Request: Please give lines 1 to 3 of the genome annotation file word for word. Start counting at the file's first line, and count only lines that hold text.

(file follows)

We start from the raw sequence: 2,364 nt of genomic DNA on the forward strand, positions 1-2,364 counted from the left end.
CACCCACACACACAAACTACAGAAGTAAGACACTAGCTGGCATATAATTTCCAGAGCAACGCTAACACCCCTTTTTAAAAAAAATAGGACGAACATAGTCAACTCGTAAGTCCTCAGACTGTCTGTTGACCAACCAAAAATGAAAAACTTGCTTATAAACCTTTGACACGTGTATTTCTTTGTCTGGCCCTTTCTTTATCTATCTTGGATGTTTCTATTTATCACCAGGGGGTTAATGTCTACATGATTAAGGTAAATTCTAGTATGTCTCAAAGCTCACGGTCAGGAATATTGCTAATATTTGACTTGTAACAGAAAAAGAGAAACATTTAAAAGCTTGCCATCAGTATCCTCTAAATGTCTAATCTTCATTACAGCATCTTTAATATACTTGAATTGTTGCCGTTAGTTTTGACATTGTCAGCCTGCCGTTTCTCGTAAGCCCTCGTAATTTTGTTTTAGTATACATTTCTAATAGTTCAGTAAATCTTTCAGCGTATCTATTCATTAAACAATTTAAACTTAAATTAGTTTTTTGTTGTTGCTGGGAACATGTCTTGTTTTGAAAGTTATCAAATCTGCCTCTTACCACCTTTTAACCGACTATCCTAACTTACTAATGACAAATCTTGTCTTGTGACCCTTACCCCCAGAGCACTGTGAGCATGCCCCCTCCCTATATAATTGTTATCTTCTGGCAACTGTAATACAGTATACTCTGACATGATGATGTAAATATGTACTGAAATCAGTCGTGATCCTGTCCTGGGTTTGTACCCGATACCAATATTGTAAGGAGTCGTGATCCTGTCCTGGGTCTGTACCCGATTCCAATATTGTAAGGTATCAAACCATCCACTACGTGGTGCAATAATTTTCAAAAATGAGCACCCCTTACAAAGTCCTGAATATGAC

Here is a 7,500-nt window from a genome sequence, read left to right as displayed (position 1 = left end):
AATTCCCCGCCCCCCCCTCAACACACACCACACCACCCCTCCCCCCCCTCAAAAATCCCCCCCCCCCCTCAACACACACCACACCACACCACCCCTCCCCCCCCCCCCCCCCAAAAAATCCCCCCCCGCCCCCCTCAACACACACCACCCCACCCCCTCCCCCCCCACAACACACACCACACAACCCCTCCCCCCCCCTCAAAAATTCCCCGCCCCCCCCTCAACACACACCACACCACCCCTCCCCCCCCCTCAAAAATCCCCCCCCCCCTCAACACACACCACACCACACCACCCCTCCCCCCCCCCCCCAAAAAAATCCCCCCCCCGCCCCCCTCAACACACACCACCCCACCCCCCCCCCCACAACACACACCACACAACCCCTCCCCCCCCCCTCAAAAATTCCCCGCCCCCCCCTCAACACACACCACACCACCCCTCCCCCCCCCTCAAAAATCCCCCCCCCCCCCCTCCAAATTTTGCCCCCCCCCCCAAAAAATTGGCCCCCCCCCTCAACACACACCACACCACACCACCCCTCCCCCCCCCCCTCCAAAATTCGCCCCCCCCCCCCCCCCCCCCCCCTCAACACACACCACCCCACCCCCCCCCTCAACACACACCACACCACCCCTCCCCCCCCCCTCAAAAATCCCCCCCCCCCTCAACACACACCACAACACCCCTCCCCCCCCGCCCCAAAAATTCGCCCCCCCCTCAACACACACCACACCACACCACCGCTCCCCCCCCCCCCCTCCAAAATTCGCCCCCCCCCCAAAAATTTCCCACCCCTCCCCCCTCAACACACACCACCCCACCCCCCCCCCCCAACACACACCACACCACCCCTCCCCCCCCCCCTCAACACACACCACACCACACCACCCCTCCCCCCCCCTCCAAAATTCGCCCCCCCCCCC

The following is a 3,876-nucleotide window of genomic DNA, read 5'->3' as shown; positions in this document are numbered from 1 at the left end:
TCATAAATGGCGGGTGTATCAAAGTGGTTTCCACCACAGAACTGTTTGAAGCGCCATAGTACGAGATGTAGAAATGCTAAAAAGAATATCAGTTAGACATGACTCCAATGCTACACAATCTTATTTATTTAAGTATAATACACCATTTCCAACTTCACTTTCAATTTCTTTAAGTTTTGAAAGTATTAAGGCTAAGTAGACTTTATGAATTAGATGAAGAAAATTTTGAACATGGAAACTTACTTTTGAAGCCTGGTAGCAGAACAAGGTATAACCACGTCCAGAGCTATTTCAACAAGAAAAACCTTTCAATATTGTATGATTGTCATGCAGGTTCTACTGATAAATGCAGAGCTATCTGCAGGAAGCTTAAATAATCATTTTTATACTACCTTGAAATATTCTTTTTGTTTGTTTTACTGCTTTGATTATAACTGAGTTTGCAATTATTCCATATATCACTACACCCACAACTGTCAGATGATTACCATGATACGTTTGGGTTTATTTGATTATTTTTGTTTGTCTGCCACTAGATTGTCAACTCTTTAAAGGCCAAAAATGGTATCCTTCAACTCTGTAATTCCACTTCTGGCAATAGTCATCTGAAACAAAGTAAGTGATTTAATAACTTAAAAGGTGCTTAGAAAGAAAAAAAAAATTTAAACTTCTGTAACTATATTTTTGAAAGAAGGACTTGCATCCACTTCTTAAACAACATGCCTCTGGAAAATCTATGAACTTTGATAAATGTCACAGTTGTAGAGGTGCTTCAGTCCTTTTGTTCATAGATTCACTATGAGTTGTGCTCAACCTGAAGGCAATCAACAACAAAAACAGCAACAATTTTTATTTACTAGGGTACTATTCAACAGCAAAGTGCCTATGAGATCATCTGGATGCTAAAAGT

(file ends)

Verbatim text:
We start from the raw sequence: 2,364 nt of genomic DNA on the forward strand, positions 1-2,364 counted from the left end.
CACCCACACACACAAACTACAGAAGTAAGACACTAGCTGGCATATAATTTCCAGAGCAACGCTAACACCCCTTTTTAAAAAAAATAGGACGAACATAGTCAACTCGTAAGTCCTCAGACTGTCTGTTGACCAACCAAAAATGAAAAACTTGCTTATAAACCTTTGACACGTGTATTTCTTTGTCTGGCCCTTTCTTTATCTATCTTGGATGTTTCTATTTATCACCAGGGGGTTAATGTCTACATGATTAAGGTAAATTCTAGTATGTCTCAAAGCTCACGGTCAGGAATATTGCTAATATTTGACTTGTAACAGAAAAAGAGAAACATTTAAAAGCTTGCCATCAGTATCCTCTAAATGTCTAATCTTCATTACAGCATCTTTAATATACTTGAATTGTTGCCGTTAGTTTTGACATTGTCAGCCTGCCGTTTCTCGTAAGCCCTCGTAATTTTGTTTTAGTATACATTTCTAATAGTTCAGTAAATCTTTCAGCGTATCTATTCATTAAACAATTTAAACTTAAATTAGTTTTTTGTTGTTGCTGGGAACATGTCTTGTTTTGAAAGTTATCAAATCTGCCTCTTACCACCTTTTAACCGACTATCCTAACTTACTAATGACAAATCTTGTCTTGTGACCCTTACCCCCAGAGCACTGTGAGCATGCCCCCTCCCTATATAATTGTTATCTTCTGGCAACTGTAATACAGTATACTCTGACATGATGATGTAAATATGTACTGAAATCAGTCGTGATCCTGTCCTGGGTTTGTACCCGATACCAATATTGTAAGGAGTCGTGATCCTGTCCTGGGTCTGTACCCGATTCCAATATTGTAAGGTATCAAACCATCCACTACGTGGTGCAATAATTTTCAAAAATGAGCACCCCTTACAAAGTCCTGAATATGAC

Here is a 7,500-nt window from a genome sequence, read left to right as displayed (position 1 = left end):